Five New York City Christmas Experiences

Five New York City Christmas Experiences


Red buckets for donations are out, accompanied by that festive man ringing the bell, department stores are blasting covers of Christmas songs by Lady Gaga and Santa seems to be everywhere. Christmas season has official begun, and while it can sometimes bring on unnecessary stress, step back, take a deep breath and enjoy it! Fordham College at Lincoln Center (FCLC) students shared their favorite Christmas experiences, from shopping, caroling, Christmas parties, markets, massive window displays and the like; here are the top five outings for you to experience.

1.  Origami Holiday Tree

Location: Central Park West and 79th Street
Dates: Nov. 21—Jan. 2
Price: $14.50 student and $19 adult (suggested donation)

Paper folders get ready as the American Museum of Natural History (AMNH) teaches the art of origami in light of Christmas. AMNH erects a Christmas tree full of 500 plus origami ornaments that volunteers began folding as early as this past July, according to The tree highlights the museum’s exhibit of The World’s Largest Dinosaurs, and celebrates the rest of the museum with ornaments in honor of each exhibit. Workshops are also being held during the holidays to teach kids of all ages the art of origami.

2.  Window Displays
Location: 5th Ave. between 49th and 57th
Dates: Late November—Jan. 1
Price: Free

Replicas of snowflakes, Christmas trees so vivid you can smell them and vibrant lights adorn the window displays along Fifth Avenue. During the holiday season, retail stores go above and beyond their usual displays. Julia Hare, FCLC ’13 said, “Saks windows are amazing; it’s not really Christmas until I’ve seen them!”

This year’s theme is a continuation of the storybook and whimsical tone with Holly, visiting the Land of the Bubblemakers. Each window illustrates a scene from the story and features some new clothing fashions.

The windows have been unveiled and ready for window shoppers, or just some admiration by the passer by.

Past themes have included the story of Twinkle and Noelle, featuring fashions from bands such as Valentino.

3.  Yalynka and Caroling
Location: Ukranian Institute 79th and 5th Ave./ Rockefeller Center
Dates: Dec. 10  (Yalynka)—Jan. 7th (Caroling)
Price: $30 students, $40 adults

“Every year since I was little, my family and I have gone caroling on Ukrainian Christmas,” said Katya Hoshowsky, FCLC ’13. According to Hoshowsky, The Ukrainian Engineer Society and the Ukrainian Association of North America throw an “enormous” Christmas party called NYC Yalynka at the Ukrainian Institute. The translation of Yalynka means Christmas tree. Hoshowsky takes part in NYC Yalynka along with caroling on Jan. 7   (Ukrainian Christmas) every year at Rockefeller Center. “The kids replicate a nativity scene, but next door there’s an open bar and music!” said Hoshowsky.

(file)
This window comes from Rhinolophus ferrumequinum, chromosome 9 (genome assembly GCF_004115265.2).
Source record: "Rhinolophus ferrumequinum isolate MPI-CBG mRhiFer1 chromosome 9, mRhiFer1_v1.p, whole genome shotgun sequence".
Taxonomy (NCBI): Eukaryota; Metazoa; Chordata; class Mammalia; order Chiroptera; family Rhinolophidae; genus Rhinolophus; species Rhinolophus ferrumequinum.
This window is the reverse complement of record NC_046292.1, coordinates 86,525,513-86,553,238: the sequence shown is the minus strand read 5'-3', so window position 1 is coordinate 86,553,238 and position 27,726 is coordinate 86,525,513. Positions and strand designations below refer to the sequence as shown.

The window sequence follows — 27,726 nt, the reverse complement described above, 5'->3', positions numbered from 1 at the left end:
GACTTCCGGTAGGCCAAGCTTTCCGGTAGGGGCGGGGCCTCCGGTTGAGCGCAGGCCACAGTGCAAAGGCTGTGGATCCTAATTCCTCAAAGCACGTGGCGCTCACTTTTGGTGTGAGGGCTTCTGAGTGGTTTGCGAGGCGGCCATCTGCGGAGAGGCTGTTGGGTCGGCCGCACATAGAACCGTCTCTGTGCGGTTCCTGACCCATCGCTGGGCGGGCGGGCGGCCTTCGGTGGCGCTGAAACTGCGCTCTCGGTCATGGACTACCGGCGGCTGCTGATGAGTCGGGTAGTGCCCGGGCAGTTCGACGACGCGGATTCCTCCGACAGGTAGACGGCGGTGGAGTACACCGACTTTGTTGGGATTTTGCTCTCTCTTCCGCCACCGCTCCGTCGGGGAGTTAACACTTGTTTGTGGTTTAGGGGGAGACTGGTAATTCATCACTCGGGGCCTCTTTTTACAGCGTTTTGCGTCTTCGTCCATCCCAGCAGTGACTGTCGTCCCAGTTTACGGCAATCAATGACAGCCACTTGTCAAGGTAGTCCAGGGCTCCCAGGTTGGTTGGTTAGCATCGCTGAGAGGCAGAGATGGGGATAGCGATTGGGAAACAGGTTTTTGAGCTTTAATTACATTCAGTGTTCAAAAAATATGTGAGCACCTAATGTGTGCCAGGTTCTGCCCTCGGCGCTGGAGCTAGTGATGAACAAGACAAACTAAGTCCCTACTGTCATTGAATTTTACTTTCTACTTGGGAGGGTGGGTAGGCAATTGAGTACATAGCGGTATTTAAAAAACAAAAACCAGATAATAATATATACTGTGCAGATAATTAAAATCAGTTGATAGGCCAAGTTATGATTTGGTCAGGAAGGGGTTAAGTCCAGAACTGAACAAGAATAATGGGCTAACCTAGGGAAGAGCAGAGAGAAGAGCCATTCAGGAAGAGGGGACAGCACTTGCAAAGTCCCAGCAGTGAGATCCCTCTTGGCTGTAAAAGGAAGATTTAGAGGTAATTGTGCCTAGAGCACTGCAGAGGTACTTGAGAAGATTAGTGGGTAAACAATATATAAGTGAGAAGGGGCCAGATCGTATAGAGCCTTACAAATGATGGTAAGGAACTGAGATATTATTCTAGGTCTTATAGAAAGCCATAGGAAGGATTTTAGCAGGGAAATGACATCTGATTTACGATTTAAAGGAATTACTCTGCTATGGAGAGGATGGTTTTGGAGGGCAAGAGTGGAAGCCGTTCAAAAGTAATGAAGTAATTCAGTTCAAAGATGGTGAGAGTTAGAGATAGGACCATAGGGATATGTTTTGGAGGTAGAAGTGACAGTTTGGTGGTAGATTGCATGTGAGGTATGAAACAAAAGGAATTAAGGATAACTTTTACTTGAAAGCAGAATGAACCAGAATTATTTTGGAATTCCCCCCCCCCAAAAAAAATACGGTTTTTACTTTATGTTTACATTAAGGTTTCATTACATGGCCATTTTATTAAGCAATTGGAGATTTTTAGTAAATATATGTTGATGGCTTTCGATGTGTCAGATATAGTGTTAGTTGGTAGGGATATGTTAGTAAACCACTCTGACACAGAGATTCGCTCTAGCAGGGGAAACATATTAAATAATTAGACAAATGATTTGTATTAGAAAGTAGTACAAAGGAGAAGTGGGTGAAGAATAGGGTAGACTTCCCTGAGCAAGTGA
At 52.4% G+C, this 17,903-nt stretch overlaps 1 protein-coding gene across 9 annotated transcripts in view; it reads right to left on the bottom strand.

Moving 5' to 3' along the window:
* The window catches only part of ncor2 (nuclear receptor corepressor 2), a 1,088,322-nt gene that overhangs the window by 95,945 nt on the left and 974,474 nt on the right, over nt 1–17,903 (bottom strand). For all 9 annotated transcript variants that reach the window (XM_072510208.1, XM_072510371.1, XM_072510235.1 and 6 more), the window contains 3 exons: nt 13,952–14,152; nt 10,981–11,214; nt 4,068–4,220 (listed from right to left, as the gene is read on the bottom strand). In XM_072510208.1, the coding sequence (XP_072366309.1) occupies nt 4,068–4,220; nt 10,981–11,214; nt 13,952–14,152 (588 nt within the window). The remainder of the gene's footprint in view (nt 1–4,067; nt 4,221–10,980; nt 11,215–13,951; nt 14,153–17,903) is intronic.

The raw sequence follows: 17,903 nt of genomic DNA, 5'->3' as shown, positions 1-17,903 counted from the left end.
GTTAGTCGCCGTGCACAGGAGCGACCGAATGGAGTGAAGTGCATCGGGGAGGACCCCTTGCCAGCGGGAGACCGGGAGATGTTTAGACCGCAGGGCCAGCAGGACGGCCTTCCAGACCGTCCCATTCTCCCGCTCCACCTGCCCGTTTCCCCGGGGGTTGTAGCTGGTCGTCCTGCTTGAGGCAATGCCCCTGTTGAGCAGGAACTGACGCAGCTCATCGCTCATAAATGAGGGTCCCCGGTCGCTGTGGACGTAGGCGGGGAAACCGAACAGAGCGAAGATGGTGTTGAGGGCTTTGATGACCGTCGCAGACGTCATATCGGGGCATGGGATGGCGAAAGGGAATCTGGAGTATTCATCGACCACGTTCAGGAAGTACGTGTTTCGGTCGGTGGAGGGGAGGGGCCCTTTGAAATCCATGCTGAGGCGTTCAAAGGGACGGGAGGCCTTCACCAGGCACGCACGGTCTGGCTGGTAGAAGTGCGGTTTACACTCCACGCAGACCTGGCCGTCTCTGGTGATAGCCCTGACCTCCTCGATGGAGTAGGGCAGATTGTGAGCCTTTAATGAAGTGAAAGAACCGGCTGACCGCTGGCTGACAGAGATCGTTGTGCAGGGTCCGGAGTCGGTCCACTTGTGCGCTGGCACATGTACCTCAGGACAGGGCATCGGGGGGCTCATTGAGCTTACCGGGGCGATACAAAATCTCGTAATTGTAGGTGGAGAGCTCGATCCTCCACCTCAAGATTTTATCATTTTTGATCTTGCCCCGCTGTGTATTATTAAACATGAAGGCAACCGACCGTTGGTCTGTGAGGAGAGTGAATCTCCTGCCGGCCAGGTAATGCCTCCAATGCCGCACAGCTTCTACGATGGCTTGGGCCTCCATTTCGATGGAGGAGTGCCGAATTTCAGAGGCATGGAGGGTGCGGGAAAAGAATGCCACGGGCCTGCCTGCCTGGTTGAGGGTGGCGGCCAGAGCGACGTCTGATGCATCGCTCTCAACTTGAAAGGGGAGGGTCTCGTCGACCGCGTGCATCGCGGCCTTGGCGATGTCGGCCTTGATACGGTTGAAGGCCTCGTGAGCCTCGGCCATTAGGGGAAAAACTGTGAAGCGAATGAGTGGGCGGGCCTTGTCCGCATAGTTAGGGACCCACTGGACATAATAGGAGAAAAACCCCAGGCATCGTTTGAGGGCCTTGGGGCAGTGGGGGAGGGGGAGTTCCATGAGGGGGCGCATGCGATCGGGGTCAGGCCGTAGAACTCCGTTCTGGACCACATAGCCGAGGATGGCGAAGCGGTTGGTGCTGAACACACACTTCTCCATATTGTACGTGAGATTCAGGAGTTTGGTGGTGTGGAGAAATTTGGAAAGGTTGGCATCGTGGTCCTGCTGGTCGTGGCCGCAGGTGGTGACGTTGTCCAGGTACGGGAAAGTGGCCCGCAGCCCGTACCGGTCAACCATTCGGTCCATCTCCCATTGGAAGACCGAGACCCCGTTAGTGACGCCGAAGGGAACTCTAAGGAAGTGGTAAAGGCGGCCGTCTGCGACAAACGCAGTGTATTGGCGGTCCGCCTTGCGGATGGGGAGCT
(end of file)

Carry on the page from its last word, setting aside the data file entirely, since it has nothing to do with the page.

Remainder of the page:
So for those of you old enough to take a swig of Eggnog head to the Ukrainian Institute on Dec. 10 for NYC Yalynka, and for those of you who aren’t, head to Rockefeller Center on Jan. 7 for some good ol’ Ukrainian Christmas Carols—in Ukrainian of course.

4.  The Holiday Markets
Location: See below
Dates: See below

“I like to get gifts that aren’t found in stores. I do a lot of my shopping at the holiday markets that spring up around this time,” said Nicolette Harrington, FCLC ’13. Bryant Park and Union Square host Christmas markets, open from Thanksgiving until Christmas Eve. Grand Central Station has their holiday fair starting Nov. 15 and ending Christmas Eve, and Columbus Circle has a holiday market opening on Dec. 1 and closing on Christmas Eve. All holiday markets sell a variety of items, including Christmas trees, egg nog, apple cider, hand-made wreaths and Christmas trinkets, all from local merchants. Prices range from nickels and dimes to thousands of dollars; you can easily shop for everyone on your Christmas list here, while supporting the local economy.

5.  Merchant’s House Museum
Location: 29 E 4th St. and Lafayette
Price: $8 Adult, $5 Student

The Merchant’s House Museum gives museum go-er’s a different take on Christmas in the 19th century. The museum has kept the same décor of the merchant family that used to live there – the Tredwells, and lets the public explore what life was like for the Tredwells, says the Museum’s website. On New Year’s Eve from 3-6 p.m. the museum host an event called, New Year’s Day Open House. The exhibit displays the different traditions that Americans had on New Year’s Eve 200 years ago to ring in the New Year. Rob Krakower, FCLC ’13 said, “I know it sounds lame, but it’s interesting to see the differences between then and now, I’ve never been but I’m definitely going to try to go,” about the Merchant’s House Museum.